Rest assured David, I was in no way casting doubt upon your goodself but surely with the exposure of historic abuse currently so much in the spotlight here must be another potential case for scrutiny.
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14th of November 2014 02:44 PM by David Langley
Ron, the STAND site is readily accessible online. Before sounding off about imagination [mine, or anyone else's], I recommend that you read it. Teachers there are said to include a certified mental patient and a convicted boy-molester, never mind an impressive line-up of run of the mill sadists and misfits.

Unless you are a conspiracy theorist, Holocaust denier, no moon-landing, "Sinatra had Kennedy shot" dreamer, your eyes will be opened.
The period of grotesque abuse runs well into the 1970s.
I found the STAND site when researching AK Williamson, who is, I gather, reputed to have imported STANDards of draconian discipline to Hove, after my time, thank goodness.

From 1948 to 1955 the recipients perceived the discipline under Greatwood and Tabrett to be proportionate, usually fair, and protected the weak from the strong, the academic from the knuckle-dragger. We had NOTHING like STAND. As to whether this was because of the boys, or the staff, or the sea air, I leave to others.

I apologise to other readers for banging on ..... remember, I did try to change the subject to Darkie !
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14th of November 2014 02:15 PM by Ron Riches
Your quotes relating to Strand Grammar School in Greater Manchester David must surely be the figments of somebodies over active imagination. We are referring to a school founded in 1688 that could boast no lesser personage that Clive of India as an old boy and if these incidents occurred in the fifties they would surely have attracted the attention of the authorities and no doubt the media.

From comments made by my brother of 1937/42 vintage, the air raid shelters were built shortly before the outbreak of the war with some of the groundwork being carried out by a few of the boys.
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14th of November 2014 09:17 AM by Geoff Stoner
To change the subject from bullying and caning, etc. and revert to the question of the air-raid shelters, do we know when they were built? Was this at the same time as the school - with considerable fore-sight - or at the commencement of the war?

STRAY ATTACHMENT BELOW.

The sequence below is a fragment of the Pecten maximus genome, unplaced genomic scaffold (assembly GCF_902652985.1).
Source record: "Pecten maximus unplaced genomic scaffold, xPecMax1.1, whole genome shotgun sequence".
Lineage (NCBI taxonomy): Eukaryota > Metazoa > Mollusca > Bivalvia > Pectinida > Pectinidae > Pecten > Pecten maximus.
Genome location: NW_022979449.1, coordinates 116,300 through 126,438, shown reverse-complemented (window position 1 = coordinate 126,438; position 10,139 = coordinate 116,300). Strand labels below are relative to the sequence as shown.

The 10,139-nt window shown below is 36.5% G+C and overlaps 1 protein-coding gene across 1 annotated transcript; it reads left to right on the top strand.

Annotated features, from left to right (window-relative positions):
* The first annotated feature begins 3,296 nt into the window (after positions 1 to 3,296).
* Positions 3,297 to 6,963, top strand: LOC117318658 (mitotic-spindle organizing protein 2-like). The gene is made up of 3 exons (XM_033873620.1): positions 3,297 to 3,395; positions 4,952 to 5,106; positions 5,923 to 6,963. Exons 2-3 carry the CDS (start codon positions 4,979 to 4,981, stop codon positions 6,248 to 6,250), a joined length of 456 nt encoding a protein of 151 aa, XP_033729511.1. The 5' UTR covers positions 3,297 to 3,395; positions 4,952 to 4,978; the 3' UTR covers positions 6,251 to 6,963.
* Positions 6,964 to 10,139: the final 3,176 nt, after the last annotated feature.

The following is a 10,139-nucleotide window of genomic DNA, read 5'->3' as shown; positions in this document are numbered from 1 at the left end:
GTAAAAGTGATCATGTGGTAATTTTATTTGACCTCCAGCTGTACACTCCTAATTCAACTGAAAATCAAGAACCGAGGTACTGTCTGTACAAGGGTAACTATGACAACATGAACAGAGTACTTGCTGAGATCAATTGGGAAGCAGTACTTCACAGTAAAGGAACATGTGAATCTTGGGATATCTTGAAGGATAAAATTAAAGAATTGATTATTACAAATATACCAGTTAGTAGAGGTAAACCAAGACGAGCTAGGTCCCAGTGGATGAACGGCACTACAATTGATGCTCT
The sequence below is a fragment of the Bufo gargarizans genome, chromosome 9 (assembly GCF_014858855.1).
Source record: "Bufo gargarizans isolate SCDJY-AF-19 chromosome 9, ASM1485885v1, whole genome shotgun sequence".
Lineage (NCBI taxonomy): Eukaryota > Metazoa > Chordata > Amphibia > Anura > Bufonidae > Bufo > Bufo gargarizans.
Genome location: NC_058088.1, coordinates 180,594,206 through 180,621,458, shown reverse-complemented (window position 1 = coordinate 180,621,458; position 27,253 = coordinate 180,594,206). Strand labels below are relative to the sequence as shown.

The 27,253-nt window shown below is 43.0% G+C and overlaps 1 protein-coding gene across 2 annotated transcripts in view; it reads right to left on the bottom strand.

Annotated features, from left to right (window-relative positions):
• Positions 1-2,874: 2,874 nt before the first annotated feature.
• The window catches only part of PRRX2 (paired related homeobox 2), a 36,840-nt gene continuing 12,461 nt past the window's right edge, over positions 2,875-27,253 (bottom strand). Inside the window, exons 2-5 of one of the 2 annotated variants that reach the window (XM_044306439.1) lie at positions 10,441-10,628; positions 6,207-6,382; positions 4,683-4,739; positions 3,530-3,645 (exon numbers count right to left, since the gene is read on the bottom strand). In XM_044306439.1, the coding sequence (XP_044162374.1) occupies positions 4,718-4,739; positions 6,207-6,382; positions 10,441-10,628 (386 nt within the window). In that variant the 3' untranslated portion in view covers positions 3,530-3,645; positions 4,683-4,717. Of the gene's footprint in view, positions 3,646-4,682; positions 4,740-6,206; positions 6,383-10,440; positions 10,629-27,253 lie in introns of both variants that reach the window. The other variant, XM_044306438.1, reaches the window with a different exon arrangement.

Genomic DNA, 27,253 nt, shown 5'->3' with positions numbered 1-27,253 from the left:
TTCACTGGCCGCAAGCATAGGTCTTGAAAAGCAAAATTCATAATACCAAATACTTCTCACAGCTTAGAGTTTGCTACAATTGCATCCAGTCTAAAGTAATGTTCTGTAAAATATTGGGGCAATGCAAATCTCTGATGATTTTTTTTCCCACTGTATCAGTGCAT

PS Those darned 'security codes' are getting harder and harder to read!
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13th of November 2014 10:25 PM by David Langley
Below are quotes from STAND, spanning 20 years.

Quotes slightly mangled by technology, but what a gentle soul was our dear kindly emollient Mr Tabrett!
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13th of November 2014 10:22 PM by David Langley
I attended Stand ยด52-57. "Haggis" lorded it over the gym, forcing poor buggers who had forgotten their kit to do gym naked. Boys who were unfit (anything from a broken leg to a common cold or leprosy) were sent out to pick up waste paper in the yard, if they couldn't produce a current doctor's note.
Ivor Jones was woodwork master. If you dropped a tool in class, you had to stay behind for an hour after school and sharpen chisels. Classroom thrashings were an everyday occurrence. The French teacher, Duckworth, used a gym shoe which he called Monsieur le Frappe.
When someone hid all the blackboard dusters the headmaster, Williamson, responded by having one lavatory door removed every day "until the culprit owns up". No one stepped forward, and after a couple of weeks of open cubicles, the doors were replaced.
and another:
I've read through the letters page, and found myself nodding in assent at everything written there, the themes of brutalisation, degradation and humiliation span the decades along with the names of the usual suspects: Haggis, Britten, Heinz et. al. Although they and the rest of the 'old timers' looked like social workers in comparison to a certain PE teacher called Paddy McCafferty! He made his mark on the arses of all of us there from about '76 onwards, including lining up the entire year on the tennis courts during the Tuesday afternoon games period and lathering each of us sequentially with a gym-shoe six times, and the last stung as much as the first! Other pretexts he employed for dishing out gratuitous violence included
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13th of November 2014 02:16 PM by Robin Phelps
I was able to transfer from HGBS to the newly opened co-ed Haywards Heath Grammar School in 1959 for my fourth and fifth years and found it quite a pleasant change to be able to mix freely with girls. Unfortunately, as we know from Philip Larkin, sex wasn't invented until 1963.
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13th of November 2014 10:43 AM by David langley
Stand GS Manchester.

Hair curling tales.
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13th of November 2014 10:41 AM by David Langley
I agree bullying was not an issue in my time. It certainly is today! One wonders, tongue in cheek, if their is a causative connection between selective single-sex schools with stern discipline and lack of bullying?

There was certainly one on one conflict of course, sometimes settled, under Basher's eye, in the gym.

The debate about co-ed v single-sex rather misses a point, in that nobody has postulated good versus bad, have they? Only those with experience of BOTH types can have any insight in depth, surely? All I know is that the co-ed yoof of today, especially the girls, are sexualised to a shocking degree when they enter their teens.